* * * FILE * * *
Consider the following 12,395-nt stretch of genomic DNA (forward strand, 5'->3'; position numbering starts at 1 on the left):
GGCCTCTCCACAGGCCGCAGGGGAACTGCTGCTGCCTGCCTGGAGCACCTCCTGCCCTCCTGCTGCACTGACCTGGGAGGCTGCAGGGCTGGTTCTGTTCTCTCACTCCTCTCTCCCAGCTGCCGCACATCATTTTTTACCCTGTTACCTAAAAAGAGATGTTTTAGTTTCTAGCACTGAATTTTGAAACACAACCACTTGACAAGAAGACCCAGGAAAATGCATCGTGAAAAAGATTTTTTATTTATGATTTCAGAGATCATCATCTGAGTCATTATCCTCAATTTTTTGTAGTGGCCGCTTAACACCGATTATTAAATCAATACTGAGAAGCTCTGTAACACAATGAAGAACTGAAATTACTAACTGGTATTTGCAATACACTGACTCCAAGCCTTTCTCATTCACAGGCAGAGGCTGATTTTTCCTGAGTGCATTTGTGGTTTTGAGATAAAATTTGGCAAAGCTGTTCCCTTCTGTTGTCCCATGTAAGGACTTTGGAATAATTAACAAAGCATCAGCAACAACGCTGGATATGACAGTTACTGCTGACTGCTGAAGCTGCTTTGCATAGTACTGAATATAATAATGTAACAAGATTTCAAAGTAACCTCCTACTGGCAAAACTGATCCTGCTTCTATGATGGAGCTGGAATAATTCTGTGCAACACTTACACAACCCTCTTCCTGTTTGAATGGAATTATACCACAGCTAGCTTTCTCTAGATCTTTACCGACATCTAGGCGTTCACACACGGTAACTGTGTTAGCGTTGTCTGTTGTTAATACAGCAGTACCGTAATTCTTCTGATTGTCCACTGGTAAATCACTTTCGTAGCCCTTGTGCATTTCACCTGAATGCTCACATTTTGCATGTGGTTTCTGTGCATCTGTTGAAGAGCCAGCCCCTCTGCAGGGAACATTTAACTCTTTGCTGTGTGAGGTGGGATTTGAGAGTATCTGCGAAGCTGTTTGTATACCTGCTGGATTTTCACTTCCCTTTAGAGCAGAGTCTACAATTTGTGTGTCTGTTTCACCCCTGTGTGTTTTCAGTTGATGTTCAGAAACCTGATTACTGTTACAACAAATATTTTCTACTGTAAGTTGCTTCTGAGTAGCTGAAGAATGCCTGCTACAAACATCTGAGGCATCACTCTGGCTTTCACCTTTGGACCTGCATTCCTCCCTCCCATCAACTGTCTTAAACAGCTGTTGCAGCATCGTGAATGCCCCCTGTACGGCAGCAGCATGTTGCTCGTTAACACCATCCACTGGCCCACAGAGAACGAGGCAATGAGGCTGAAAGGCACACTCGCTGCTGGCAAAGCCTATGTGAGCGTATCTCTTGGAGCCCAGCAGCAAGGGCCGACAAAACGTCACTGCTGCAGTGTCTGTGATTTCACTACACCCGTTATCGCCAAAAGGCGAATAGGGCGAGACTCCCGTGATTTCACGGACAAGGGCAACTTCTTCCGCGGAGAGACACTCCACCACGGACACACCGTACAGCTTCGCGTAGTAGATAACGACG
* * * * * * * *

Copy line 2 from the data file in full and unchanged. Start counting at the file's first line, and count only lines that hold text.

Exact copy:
GGCCTCTCCACAGGCCGCAGGGGAACTGCTGCTGCCTGCCTGGAGCACCTCCTGCCCTCCTGCTGCACTGACCTGGGAGGCTGCAGGGCTGGTTCTGTTCTCTCACTCCTCTCTCCCAGCTGCCGCACATCATTTTTTACCCTGTTACCTAAAAAGAGATGTTTTAGTTTCTAGCACTGAATTTTGAAACACAACCACTTGACAAGAAGACCCAGGAAAATGCATCGTGAAAAAGATTTTTTATTTATGATTTCAGAGATCATCATCTGAGTCATTATCCTCAATTTTTTGTAGTGGCCGCTTAACACCGATTATTAAATCAATACTGAGAAGCTCTGTAACACAATGAAGAACTGAAATTACTAACTGGTATTTGCAATACACTGACTCCAAGCCTTTCTCATTCACAGGCAGAGGCTGATTTTTCCTGAGTGCATTTGTGGTTTTGAGATAAAATTTGGCAAAGCTGTTCCCTTCTGTTGTCCCATGTAAGGACTTTGGAATAATTAACAAAGCATCAGCAACAACGCTGGATATGACAGTTACTGCTGACTGCTGAAGCTGCTTTGCATAGTACTGAATATAATAATGTAACAAGATTTCAAAGTAACCTCCTACTGGCAAAACTGATCCTGCTTCTATGATGGAGCTGGAATAATTCTGTGCAACACTTACACAACCCTCTTCCTGTTTGAATGGAATTATACCACAGCTAGCTTTCTCTAGATCTTTACCGACATCTAGGCGTTCACACACGGTAACTGTGTTAGCGTTGTCTGTTGTTAATACAGCAGTACCGTAATTCTTCTGATTGTCCACTGGTAAATCACTTTCGTAGCCCTTGTGCATTTCACCTGAATGCTCACATTTTGCATGTGGTTTCTGTGCATCTGTTGAAGAGCCAGCCCCTCTGCAGGGAACATTTAACTCTTTGCTGTGTGAGGTGGGATTTGAGAGTATCTGCGAAGCTGTTTGTATACCTGCTGGATTTTCACTTCCCTTTAGAGCAGAGTCTACAATTTGTGTGTCTGTTTCACCCCTGTGTGTTTTCAGTTGATGTTCAGAAACCTGATTACTGTTACAACAAATATTTTCTACTGTAAGTTGCTTCTGAGTAGCTGAAGAATGCCTGCTACAAACATCTGAGGCATCACTCTGGCTTTCACCTTTGGACCTGCATTCCTCCCTCCCATCAACTGTCTTAAACAGCTGTTGCAGCATCGTGAATGCCCCCTGTACGGCAGCAGCATGTTGCTCGTTAACACCATCCACTGGCCCACAGAGAACGAGGCAATGAGGCTGAAAGGCACACTCGCTGCTGGCAAAGCCTATGTGAGCGTATCTCTTGGAGCCCAGCAGCAAGGGCCGACAAAACGTCACTGCTGCAGTGTCTGTGATTTCACTACACCCGTTATCGCCAAAAGGCGAATAGGGCGAGACTCCCGTGATTTCACGGACAAGGGCAACTTCTTCCGCGGAGAGACACTCCACCACGGACACACCGTACAGCTTCGCGTAGTAGATAACGACG